“A Swamp-Thing From Hell”: The Representation of Femininity in Beowulf
EN 245: The Literary Tradition I
Instructor: Dr. Edwin Jewinski
Tutorial Group: Elizabeth
Student: Shauna Leeson
Date: November 29th, 2010
Within in the elegiac narrative of Beowulf, Beowulf purges the Danes not only of Grendel‘s serial terror, but the heroic Geat further triumphs in destroying Grendel’s vengeful and violent hungry mother. Upon closer analysis of the character of Grendel’s mother, a tension suggestively arising from the text as to how the reader should interpret this figure; a empowered matriarch, or an illogical and primitive female? The argument of this analysis shall side with the latter ...view middle of the document...
Therefore, a sense of mystery, monstrosity, or otherness is transfixed to her identity, as we are unable to correlate such characteristics with a identifiable subject. In feminist, Simone de Beauvoir’s work, The Second Sex, she exposes how an element of “mystery“ is often associated with the feminine, leading to a mythologizing of woman which is ambiguous, inferior and hybrid in nature;
But if woman is depicted as the Praying Mantis, the Mandrake, the Demon, then it is most confusing to find a women also the Muse, the Goddess Mother…Few myths have been more advantageous to the ruling caste than the myth of woman…To say that woman is mystery is to say, not that she is silent, but that her language is not understood; she is there, but hidden behind veils, she exists beyond these uncertain appearances. What is she? Angel, demon, on inspired, an actress. It may be supposed either that there are answers to these questions which are impossible to discover, or, rather, that no answer is adequate because a fundamental ambiguity marks the feminine being; and perhaps in her heart she is even for herself quite indefinable: a sphinx. (de Beauvoir 1409&1410)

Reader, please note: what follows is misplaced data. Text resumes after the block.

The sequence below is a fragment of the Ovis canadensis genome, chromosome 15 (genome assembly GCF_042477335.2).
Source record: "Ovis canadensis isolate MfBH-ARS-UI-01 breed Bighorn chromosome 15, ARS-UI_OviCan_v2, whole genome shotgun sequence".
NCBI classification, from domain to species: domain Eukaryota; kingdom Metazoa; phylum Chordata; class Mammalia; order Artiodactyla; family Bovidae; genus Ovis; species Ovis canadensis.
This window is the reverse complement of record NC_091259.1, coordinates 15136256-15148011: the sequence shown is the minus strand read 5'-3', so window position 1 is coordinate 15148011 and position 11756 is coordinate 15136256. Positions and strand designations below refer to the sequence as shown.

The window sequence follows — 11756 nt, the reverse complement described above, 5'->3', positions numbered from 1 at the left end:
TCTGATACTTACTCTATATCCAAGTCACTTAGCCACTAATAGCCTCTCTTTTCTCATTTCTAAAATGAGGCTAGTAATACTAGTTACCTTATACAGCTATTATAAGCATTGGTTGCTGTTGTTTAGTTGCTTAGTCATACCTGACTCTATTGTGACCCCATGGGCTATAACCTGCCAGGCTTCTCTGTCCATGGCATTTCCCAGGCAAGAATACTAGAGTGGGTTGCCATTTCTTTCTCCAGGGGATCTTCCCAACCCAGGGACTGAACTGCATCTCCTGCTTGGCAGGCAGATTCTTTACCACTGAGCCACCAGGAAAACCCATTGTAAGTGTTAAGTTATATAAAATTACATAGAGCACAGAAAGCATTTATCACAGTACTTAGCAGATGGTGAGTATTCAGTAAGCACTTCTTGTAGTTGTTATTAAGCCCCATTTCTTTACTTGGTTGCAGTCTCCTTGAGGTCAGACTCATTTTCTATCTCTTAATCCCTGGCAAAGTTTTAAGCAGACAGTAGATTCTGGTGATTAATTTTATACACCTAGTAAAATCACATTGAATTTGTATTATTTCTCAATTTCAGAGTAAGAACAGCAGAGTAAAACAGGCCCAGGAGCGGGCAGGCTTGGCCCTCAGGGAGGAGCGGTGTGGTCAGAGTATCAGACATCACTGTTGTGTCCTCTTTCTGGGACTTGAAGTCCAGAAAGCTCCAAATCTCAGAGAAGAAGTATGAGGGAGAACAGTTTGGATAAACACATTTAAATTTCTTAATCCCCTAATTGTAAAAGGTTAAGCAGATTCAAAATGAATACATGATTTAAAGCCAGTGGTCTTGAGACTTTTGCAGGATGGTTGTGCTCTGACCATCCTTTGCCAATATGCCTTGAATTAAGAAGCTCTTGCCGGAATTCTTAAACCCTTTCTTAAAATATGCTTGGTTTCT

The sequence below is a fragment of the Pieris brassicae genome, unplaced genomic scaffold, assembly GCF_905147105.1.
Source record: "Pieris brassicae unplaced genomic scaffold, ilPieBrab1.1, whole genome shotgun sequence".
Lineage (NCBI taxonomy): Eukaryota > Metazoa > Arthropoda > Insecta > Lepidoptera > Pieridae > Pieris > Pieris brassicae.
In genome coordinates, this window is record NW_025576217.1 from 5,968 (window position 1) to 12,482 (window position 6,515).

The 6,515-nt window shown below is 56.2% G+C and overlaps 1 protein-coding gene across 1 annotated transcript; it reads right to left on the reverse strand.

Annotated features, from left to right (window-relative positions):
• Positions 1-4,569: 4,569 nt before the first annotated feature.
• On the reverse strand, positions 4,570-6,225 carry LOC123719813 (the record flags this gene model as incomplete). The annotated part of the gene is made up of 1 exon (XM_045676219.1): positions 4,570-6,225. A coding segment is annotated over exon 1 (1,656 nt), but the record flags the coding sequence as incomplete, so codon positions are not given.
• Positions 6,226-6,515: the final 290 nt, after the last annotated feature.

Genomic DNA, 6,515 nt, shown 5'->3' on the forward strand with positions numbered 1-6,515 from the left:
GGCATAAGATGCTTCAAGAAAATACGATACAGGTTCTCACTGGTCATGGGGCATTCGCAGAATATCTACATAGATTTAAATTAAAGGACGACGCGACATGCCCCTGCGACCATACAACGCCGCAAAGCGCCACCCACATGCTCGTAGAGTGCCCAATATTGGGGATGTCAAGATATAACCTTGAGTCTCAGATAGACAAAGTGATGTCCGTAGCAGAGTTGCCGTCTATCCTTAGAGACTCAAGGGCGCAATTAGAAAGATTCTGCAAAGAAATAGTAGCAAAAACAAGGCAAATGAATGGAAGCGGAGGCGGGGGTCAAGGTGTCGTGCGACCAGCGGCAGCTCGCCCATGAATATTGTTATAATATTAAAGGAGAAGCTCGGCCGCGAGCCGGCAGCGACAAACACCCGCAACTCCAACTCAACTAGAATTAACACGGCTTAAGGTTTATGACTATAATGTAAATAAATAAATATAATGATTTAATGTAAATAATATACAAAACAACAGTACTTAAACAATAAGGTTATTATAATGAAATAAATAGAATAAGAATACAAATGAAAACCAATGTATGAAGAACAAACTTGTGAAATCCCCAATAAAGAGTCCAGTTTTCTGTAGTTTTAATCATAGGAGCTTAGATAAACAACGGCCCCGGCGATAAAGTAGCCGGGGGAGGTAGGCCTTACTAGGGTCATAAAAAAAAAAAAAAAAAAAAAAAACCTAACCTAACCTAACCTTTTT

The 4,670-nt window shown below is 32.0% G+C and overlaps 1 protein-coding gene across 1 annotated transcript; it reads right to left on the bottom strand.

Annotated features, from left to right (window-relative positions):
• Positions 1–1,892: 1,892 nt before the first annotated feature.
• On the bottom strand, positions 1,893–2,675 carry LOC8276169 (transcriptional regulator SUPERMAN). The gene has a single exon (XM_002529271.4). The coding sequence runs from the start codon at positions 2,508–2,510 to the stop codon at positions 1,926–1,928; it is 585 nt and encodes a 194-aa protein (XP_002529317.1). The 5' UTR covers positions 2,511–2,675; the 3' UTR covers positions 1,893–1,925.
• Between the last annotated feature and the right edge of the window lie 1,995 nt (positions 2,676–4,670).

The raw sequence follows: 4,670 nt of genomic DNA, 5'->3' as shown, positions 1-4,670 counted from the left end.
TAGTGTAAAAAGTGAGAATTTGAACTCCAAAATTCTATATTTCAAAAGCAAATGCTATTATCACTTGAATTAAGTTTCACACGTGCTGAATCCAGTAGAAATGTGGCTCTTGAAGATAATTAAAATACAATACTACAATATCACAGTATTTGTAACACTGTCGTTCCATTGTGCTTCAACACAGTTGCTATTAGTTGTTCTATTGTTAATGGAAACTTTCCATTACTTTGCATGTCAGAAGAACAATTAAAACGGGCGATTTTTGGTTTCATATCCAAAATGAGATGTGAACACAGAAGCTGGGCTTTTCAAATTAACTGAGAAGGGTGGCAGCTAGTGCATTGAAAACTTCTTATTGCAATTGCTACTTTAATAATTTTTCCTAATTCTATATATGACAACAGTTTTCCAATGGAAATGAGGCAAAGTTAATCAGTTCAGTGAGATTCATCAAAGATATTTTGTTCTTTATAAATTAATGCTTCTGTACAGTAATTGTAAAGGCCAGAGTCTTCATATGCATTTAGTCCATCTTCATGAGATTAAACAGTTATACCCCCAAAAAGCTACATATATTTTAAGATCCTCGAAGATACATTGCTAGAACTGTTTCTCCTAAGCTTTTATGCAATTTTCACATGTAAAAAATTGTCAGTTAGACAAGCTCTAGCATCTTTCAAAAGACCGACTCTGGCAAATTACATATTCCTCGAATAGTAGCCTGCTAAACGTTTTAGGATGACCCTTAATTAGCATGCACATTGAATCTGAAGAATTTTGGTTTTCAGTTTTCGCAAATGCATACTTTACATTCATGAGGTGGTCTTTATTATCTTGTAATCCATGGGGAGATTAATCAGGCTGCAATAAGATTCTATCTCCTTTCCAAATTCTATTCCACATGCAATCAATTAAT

Simone de Beauvoir’s arguments can easily be correlated with the descriptors and atmosphere associated with Grendel’s mother, because like de Beauvoir, the ogress’s identity is utterly uncertain. The mythologizing of Grendel’s mother, or her sphinx-like qualities is personified further through her battalion of monsters aiding in her onsluaght of Beowulf;
…and a bewildering horde
came at him from the depths, droves of sea-beasts
who attacked with tusks and torn at his chain-mail
in a ghastly onslaught. (Il 1509-1512)
Here, Grendel’s mother is intermingled with hellish characters, connoting her femininity to bare more “otherness” and mystery. Furthermore, the mystery surrounding her femininity is highlighted most plainly in the poet labeling her simply “aglaec-wif” or “aeglaeca,” when translations to modern English has been debated by modern medievalists. For example, in Anglo-Saxon philologist Frederick Klaeber’s edition, Beowulf and the Fight at Finnsburg, he translates the above terms to that of “wretch, or monster of a woman.” On the other hand, Klaeber also glosses the term “aeglaeca” as “warrior” or “hero” when referring to Beowulf. (Klaeber 1950) If one considers Klaeber’s appropriation as valid, then the intention of the poet is ambiguous, but also strange in it’s distinction. When identified with Grendel’s mother, the Anglo Saxon is negative in connotation and gendered, while simultaneously providing a vague and demonizing view femininity.
The intermingling of otherness and a mythologizing of woman, is represented further through the juxtaposition of Beowulf’s armor and sword, versus Grendel’s mother’s body and weapons. Despite Beowulf throwing a heavy blow down on Grendel’s mother’s head, she remains unharmed and protected by some supernatural force;